Of Giant Snails and Tradition; Fire and Totems….

Of Giant Snails and Tradition; Fire and Totems….

In the Southeast lowveld of Zimbabwe, on the Save River, The Chauke Clan totem is the African Giant Snail….

here is my art installation of giant land snail shells and fire-fired clay pot…

snail shells and fired pot in a cage.jpg

read on to find the story behind this piece…snail shells and fired pot in a cage detail.jpg

So….the story begins…

Seen here is a snail shell at Chilo Gorge Safari Lodge on the Save River…

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I never tire of sketching these wild and wonderful mollusks and their shells….

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In the verbal history of the Changana Chauke Clan, living in the lowveld of Zimbabwe in the village of Chief Mahenye, there is a fascinating story told by the elders of how the Giant African snail came to be their totem.

Victor Chauke at Chilo Gorge Safari Lodge has shared his Father’s story with me…as has Clive Stockil….

Back in those far-off days of hunter/gatherer existence, the Chauke family inhabited the Gonarezhou and Save Valley River area. Their Uncles, the Hlungwani family, had the knowledge and use of fire. The Chauke clan did not. Fire was supposed to be their totem- and yet they were deprived of it. By luck and daring, a Chauke clan member managed to collect some fire embers from the rival clan by using an empty giant snail shell as a receptacle for the glowing treasure.

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The Chauke clan celebrated the fact that they had fire in their clan. They could now keep warm and cook their meat, and most importantly they could fire and harden the full-bellied clay pots that the women crafted to carry life-giving water, and cook relish.

Xangana pots, fired and beautifully hardy…..

mahenye hand made pots.jpg

Multiple uses of the fabulous fire-hardened pots included brewing of sorghum beer and collection of palm sap for palm wine!

clay pot for palm wine.JPG

So- the Chauke family  adopted the Giant snail as their totem –

andre botha snail.jpg

…..a creature which “withstood” the fire and also a creature which,  even after a strong bush fire has passed, will eventually creep out of its underground hiding place to emerge victorious over the fire…!!

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Since it is their totem, the Chauke family are not allowed to eat a snail and it is believed that if you eat your totem you will loose your teeth!

IMG_8913.jpgSo, to this day the Chauke clan do not eat the snail and they use the fire as their slogan when they say ” (iyachisa) mulilo….” in their meetings and gatherings.

This is an acrylic painting of mine, two metres long !, titled “iyachisa mulilo….” IMG_9178.jpg

My art reflects the history of the snail shell, fire and pottery, in conjunction with Xangana tradition…

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About wineandwilddogs

Lin Barrie The Save Valley Conservancy stretches along the upper reaches of the great Save River in the south east of Zimbabwe. The Gonarezhou National Park laps against the southern banks of the Save River and between these two nestles the Malilangwe Wildlife Reserve. These three celebrated wildlife areas form part of the Greater Limpopo Transfrontier Conservation Area, (GLTFCA)- a unique wilderness jewel which is home to the “Big Five” (endangered Black and White rhinos, elephants, buffalo, lion, leopard) and the ”Little Six” (Klipspringer, Suni, Duiker, Steenbok, Sharpe's Grysbok and Oribi). Endangered African wild dogs, Cheetah, Brown hyena, Bat-eared foxes and a host of special birds and plants contribute to the immense variety of this ecosystem. Communities around the GLTFCA contribute to innovative partnerships with National Parks and the private sector, forming a sound base on which to manage social, economic and environmental issues. This is home to artist and writer Lin Barrie and her life partner, conservationist Clive Stockil. Expressing her hopes, fears and love for this special ecosystem with oil paints on canvas, Lin Barrie believes that the essence of a landscape, person or animal, can only truly be captured by direct observation. Lin Barrie states: “Through my art, and my writing, I feel an intimate connection with the natural world, and from my extensive field sketches of wild animals, people and landscapes, I create larger works on canvas. Lin's work is in various public and private collections in South Africa, Kenya, Zimbabwe, Australia, England, Canada, Sweden and the United States of America. She is represented by galleries in South Africa, Zimbabwe, England, Kenya and Florida, USA.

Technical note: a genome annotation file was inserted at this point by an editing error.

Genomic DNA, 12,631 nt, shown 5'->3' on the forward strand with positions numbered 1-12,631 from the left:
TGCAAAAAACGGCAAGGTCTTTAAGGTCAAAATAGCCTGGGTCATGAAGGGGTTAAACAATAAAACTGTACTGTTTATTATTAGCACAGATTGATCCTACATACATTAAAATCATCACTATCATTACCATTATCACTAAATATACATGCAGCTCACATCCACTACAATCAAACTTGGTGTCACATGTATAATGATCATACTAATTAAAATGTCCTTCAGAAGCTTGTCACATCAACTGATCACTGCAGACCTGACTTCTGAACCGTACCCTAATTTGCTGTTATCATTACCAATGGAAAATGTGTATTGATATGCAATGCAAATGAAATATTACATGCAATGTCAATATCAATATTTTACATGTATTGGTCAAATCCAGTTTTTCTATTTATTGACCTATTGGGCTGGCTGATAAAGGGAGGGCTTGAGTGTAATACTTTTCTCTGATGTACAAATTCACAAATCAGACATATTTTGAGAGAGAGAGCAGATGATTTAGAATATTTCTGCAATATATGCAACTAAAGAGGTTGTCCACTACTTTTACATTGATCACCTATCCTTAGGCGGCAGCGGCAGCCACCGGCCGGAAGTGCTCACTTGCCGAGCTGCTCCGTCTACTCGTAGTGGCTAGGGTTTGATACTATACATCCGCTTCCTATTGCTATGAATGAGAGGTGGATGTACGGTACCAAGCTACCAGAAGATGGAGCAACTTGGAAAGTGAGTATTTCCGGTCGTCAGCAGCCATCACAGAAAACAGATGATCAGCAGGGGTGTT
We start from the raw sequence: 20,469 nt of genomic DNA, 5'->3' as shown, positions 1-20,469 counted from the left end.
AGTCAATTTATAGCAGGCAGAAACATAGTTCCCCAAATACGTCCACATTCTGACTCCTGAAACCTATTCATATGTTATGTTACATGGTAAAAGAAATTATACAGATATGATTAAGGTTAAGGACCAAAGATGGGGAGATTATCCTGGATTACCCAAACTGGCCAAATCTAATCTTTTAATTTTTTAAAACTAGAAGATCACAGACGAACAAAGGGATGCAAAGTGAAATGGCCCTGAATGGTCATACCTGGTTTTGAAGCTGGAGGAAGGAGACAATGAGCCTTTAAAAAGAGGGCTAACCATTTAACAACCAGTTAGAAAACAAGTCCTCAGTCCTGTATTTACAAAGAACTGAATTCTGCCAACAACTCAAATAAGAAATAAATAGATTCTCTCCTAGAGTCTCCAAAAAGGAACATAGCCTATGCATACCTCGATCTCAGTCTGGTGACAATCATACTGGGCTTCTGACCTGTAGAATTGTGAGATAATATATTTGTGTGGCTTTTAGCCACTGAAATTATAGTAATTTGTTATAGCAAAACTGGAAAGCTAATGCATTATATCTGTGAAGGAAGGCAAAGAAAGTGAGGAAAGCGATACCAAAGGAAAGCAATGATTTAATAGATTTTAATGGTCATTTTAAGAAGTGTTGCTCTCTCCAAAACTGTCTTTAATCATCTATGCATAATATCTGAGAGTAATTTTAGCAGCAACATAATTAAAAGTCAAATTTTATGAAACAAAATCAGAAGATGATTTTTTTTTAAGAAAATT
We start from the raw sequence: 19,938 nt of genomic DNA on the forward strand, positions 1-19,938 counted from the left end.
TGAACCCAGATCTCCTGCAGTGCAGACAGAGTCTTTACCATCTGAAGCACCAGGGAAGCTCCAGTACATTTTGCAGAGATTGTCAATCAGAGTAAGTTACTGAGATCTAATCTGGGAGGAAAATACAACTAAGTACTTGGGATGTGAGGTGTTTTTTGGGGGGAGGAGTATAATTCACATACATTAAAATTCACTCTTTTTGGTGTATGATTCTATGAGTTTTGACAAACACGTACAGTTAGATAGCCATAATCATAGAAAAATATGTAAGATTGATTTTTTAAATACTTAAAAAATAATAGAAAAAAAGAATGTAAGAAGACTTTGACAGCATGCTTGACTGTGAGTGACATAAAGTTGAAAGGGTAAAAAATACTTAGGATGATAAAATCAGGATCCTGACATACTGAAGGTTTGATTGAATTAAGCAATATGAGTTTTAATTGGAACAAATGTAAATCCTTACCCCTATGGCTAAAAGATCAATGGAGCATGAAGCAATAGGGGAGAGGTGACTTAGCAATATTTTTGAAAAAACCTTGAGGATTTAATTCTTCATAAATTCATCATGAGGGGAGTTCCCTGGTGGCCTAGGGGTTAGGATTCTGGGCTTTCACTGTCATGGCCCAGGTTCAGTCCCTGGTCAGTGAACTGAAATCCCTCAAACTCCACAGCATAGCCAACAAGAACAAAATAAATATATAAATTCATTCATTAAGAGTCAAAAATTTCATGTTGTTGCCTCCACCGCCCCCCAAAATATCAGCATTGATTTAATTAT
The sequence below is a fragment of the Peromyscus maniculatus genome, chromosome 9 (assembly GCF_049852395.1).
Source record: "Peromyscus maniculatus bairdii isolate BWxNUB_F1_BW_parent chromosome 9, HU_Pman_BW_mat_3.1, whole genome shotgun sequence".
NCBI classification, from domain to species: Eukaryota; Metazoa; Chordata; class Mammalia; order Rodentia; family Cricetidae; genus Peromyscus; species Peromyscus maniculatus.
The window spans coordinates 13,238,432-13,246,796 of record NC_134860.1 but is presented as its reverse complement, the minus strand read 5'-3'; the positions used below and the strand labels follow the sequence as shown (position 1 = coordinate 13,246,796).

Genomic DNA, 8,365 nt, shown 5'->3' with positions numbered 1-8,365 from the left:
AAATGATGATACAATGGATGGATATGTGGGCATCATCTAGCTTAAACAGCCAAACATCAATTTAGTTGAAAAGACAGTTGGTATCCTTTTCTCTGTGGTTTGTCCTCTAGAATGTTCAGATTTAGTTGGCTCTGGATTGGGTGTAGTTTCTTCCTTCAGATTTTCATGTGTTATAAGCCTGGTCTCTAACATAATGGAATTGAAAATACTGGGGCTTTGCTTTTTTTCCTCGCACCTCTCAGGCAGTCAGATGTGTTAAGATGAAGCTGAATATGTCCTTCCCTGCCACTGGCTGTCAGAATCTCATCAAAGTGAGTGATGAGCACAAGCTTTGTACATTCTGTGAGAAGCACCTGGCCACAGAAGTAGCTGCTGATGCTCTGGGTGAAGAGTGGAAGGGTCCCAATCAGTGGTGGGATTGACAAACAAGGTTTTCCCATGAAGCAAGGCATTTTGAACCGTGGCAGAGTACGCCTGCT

This entry was posted in abstract art, adventure travel, Africa, African child, African flora, african wildlife, african wildlife conservation fund, art, art collaboration, beauty, bio diversity, Changana people, Chilo Gorge Safari Lodge, clive stockil, community conservation, conservation, conservation education, cooking, cultural beliefs, culture, eco-tourism, education, endangered species, food, food culture, giant African snail, gonarezhou national park, great limpopo transfrontier conservation Area, Greater Limpopo Transfrontier Park, hlungwani peiople, home grown food, homegrown, initiation rites, Lin Barrie Art, molluscs, oral history, Shangaana people, spoken tradition, Totem, tradition, travel, wilderness, wildlife trade and tagged , , , , , , , , , , , , , , , , , , , , , , , , , , , , , , , , . Bookmark the permalink.

2 Responses to Of Giant Snails and Tradition; Fire and Totems….

  1. Pingback: An amazing mollusk: the Giant African Land Snail, revered totem of the Chauke Clan… | wineandwilddogs

  2. Pingback: Iyachisa mulilo…..”Fire burns”, a Changana totem…. | wineandwilddogs

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